Logs On Angles
As I said in Approach in the Fundamentals section, you want to be as square to the log as possible. Unfortunately, Mother Nature doesn’t always lay logs perpendicular to your path, so you’ll need to come up with a creative line to get square.
Usually the quickest way is to use the rear brake to do a skid, bringing the rear around to the angle you require, then getting on the gas to clear the log.
Simply pull in the clutch, apply the rear brake, and lean in the direction you want to go, while changing to an appropriate gear for the log crossing. You can control the skid to adjust your speed, using a bit of front brake if required.
If this all sounds a bit daunting, practice your skids in an open area, trying different angles and speeds, until you are precise. As soon as you get off the rear brake, get on the gas and ride the log as you usually would, keeping your weight back to minimise wheelspin.
If you’re in a hurry, it’s possible to attack small logs in third or fourth gear, even if they’re on an angle. The potential for things to go wrong is high, but the technique isn’t difficult. Approach the log in the attack position, then pull a wheelie – aiming to clear the front wheel, rather than tap it like you normally would. As the back hits, shut the throttle off to prevent wheelspin on the log.
It’s important to squeeze the bike tightly, as your outside leg (the one on the side the log is pointing) is what prevents the rear of the bike kicking around. In this case, I’m squeezing the right side hard. How much you need to squeeze is something that comes with practice, as bigger and more slippery logs require a tighter grip. Be extra cautious if the log isn’t firmly planted in the ground, as a loose log is more unpredictable. Once you’re clear, get hard on the gas immediately, as this’ll stand the bike upright.
Big Log Techniques
As with small logs, you want to be fully settled on your approach to a biggie, but it’s often a good idea to pre-load the front suspension to get more lift out of the front wheel.
Then, rather than aiming to skim the log with the front wheel (as you would a small log), you want to aim lower, so the point of first contact is about two-thirds of the way up. Push hard forward on the bars to drive the front wheel into the log. As odd as this may sound, it’s done to lift the rear wheel up into the air before it contacts the log. This prevents it slamming into the log’s lower reaches and bringing you to a halt.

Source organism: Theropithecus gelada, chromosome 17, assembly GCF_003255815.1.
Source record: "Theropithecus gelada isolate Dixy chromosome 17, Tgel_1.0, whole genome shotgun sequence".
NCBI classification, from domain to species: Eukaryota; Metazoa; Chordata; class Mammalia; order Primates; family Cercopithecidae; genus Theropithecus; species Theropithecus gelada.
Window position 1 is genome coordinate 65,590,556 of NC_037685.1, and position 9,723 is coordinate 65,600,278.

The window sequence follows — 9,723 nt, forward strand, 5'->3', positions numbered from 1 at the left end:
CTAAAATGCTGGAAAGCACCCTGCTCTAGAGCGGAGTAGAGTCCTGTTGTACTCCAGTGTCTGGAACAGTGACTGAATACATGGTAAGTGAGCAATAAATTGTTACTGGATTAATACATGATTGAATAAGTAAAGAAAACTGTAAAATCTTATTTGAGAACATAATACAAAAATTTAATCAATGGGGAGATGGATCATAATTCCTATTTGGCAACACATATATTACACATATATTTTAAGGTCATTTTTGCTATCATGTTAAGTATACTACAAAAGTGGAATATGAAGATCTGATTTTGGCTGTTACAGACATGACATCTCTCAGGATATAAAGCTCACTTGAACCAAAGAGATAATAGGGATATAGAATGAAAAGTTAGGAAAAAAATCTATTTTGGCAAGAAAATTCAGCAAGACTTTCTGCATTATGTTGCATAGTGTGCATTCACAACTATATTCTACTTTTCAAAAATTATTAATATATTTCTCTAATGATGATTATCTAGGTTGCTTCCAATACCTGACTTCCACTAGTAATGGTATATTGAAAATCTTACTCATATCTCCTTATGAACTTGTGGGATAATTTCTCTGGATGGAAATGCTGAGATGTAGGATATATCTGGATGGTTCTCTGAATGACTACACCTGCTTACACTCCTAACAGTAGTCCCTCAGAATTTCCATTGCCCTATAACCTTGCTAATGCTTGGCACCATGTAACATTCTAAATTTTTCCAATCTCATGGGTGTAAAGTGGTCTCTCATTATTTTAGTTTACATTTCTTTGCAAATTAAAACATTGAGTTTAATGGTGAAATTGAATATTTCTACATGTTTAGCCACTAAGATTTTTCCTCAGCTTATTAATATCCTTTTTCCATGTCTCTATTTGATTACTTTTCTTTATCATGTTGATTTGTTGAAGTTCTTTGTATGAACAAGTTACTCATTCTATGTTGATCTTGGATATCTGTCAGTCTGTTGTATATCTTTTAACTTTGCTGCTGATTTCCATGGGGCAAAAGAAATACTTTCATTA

During the sequence on the left here, my rear wheel is about six inches in the air when it comes into contact with the log, allowing me to maintain momentum. Then, lean back as normal to stop the front from diving. Ideally, at least one wheel will be in contact with the ground or log at all times, but the natural motion once the back wheel contacts the log is for both wheels to be thrown up.
If there’s a solid, burnt-out old tree stump, rock or mound, you can use it as a booster to get over big logs easier and faster.
You’re usually looking for something about the same distance away from the log as where you’d usually initiate the wheelie. This makes it easier to get the front wheel up, and will provide a booster for the rear wheel, meaning you don’t have to drive the front wheel into the log as hard.
It also allows you to carry more momentum. The technique can make big log crossings much easier, and can save you time. However, it has the potential to go wrong if you hit the booster at the wrong angle or if the object moves, throwing you dangerously sideways.
If a log is huge, wet, has no way around it and if your confidence has deserted you, do what mountain bikers do and stack some rocks or smaller logs to form an upramp. The technique stays mostly the same, but there’s no need to wheelie the usual one or two metres away. Instead, apply the power as your front wheel approaches the ramp and roll up and over.
Carry enough momentum to pull you over, and avoid applying the power while the rear wheel is in contact with the log. If you’ve found the need to build an up ramp, it’s probably a good idea to make a down ramp, too; otherwise, your front may fall away and flick you over the bars.
In 2010, the then 19-year-old kid from Soldiers Point on the northern NSW coast packed his bags and headed to the UK to ride for Team TM Electraction. Winning the EWC’s Junior class in Greece, Greeny proved he could do well in Europe, where extreme terrain is commonplace. That qualifies him to dish out expert advice on how to attack logs, from pesky little branches to trail-blocking monsters.